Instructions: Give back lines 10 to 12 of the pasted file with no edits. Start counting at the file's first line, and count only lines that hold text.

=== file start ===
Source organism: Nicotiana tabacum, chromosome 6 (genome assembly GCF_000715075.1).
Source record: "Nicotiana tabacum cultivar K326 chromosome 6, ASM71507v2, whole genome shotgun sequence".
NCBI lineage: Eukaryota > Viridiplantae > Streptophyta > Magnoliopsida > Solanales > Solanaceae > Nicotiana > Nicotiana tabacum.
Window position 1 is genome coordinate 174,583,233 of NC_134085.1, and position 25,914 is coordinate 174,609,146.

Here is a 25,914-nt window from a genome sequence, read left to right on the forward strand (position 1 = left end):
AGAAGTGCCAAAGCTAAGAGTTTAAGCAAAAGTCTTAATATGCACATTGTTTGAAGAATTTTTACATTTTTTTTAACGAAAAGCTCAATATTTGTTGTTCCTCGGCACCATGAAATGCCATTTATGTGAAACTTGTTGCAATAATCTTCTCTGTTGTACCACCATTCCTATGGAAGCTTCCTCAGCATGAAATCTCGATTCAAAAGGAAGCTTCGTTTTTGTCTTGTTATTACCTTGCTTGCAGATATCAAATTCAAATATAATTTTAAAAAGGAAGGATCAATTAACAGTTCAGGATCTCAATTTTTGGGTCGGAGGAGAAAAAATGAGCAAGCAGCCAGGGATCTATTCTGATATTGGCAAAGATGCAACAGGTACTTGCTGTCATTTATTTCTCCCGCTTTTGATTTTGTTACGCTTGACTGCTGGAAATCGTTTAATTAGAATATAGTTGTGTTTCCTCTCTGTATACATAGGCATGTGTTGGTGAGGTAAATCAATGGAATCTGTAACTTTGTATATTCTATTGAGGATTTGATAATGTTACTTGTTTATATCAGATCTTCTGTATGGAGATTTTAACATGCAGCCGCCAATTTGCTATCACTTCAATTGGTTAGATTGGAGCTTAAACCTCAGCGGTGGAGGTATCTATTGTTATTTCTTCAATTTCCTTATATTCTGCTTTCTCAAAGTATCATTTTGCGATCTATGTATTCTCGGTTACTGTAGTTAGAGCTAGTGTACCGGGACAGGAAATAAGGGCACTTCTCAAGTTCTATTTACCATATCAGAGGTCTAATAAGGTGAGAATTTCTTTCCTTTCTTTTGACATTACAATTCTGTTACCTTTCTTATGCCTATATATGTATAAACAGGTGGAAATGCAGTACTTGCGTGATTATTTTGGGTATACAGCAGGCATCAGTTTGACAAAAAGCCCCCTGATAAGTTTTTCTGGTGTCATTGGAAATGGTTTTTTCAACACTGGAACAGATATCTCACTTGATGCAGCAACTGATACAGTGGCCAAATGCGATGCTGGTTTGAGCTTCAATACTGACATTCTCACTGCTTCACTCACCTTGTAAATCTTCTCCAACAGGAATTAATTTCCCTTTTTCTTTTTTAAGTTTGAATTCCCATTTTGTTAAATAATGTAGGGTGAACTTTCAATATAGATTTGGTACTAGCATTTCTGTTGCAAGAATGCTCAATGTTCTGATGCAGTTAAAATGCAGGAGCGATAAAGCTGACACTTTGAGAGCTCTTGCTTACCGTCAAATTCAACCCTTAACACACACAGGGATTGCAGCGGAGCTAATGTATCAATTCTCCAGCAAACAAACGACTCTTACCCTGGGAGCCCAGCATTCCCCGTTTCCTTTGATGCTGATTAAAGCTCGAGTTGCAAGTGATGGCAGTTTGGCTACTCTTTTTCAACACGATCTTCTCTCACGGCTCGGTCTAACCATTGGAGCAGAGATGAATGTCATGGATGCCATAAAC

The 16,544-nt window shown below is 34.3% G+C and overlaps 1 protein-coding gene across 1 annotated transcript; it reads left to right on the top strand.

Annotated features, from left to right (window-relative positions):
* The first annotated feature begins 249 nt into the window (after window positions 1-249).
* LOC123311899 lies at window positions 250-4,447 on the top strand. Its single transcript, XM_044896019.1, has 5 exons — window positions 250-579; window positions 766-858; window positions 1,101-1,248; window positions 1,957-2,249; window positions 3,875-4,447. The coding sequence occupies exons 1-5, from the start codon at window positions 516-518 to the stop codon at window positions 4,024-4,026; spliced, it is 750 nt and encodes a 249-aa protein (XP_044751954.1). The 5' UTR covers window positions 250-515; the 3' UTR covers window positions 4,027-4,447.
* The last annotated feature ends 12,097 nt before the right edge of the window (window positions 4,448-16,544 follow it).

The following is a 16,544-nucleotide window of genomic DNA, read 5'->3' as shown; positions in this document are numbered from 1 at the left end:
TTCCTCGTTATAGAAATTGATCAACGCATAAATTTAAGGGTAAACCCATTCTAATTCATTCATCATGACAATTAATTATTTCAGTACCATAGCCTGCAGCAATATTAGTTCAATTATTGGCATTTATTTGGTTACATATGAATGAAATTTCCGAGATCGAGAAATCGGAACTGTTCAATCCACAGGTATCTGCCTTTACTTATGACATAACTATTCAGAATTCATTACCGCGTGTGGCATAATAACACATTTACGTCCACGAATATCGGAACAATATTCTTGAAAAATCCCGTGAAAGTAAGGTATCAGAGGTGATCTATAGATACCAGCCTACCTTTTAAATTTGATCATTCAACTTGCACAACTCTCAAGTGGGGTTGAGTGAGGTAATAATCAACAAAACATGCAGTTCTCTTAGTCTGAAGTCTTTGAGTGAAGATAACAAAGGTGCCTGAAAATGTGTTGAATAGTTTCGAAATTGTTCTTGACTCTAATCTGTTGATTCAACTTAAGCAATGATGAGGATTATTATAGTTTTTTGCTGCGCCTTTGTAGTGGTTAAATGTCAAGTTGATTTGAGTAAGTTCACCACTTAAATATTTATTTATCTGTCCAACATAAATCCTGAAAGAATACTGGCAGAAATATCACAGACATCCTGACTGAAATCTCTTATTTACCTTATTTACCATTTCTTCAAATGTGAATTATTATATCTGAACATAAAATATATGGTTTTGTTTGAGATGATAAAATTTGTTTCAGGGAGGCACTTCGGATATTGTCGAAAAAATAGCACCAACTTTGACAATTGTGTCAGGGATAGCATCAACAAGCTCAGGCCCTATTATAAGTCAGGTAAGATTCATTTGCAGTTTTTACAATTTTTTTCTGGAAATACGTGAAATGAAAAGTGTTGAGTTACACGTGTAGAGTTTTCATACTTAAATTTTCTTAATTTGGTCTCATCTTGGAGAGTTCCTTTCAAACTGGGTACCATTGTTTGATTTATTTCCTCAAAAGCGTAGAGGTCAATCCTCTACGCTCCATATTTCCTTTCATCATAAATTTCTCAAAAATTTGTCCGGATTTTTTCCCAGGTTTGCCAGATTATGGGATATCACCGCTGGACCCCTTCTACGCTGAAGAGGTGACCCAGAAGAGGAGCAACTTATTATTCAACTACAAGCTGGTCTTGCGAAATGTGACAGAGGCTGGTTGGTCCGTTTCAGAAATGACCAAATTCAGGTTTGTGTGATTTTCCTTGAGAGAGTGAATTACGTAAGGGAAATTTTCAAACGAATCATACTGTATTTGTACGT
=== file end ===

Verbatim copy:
* LOC123311899 lies at window positions 250-4,447 on the top strand. Its single transcript, XM_044896019.1, has 5 exons — window positions 250-579; window positions 766-858; window positions 1,101-1,248; window positions 1,957-2,249; window positions 3,875-4,447. The coding sequence occupies exons 1-5, from the start codon at window positions 516-518 to the stop codon at window positions 4,024-4,026; spliced, it is 750 nt and encodes a 249-aa protein (XP_044751954.1). The 5' UTR covers window positions 250-515; the 3' UTR covers window positions 4,027-4,447.
* The last annotated feature ends 12,097 nt before the right edge of the window (window positions 4,448-16,544 follow it).

The following is a 16,544-nucleotide window of genomic DNA, read 5'->3' as shown; positions in this document are numbered from 1 at the left end: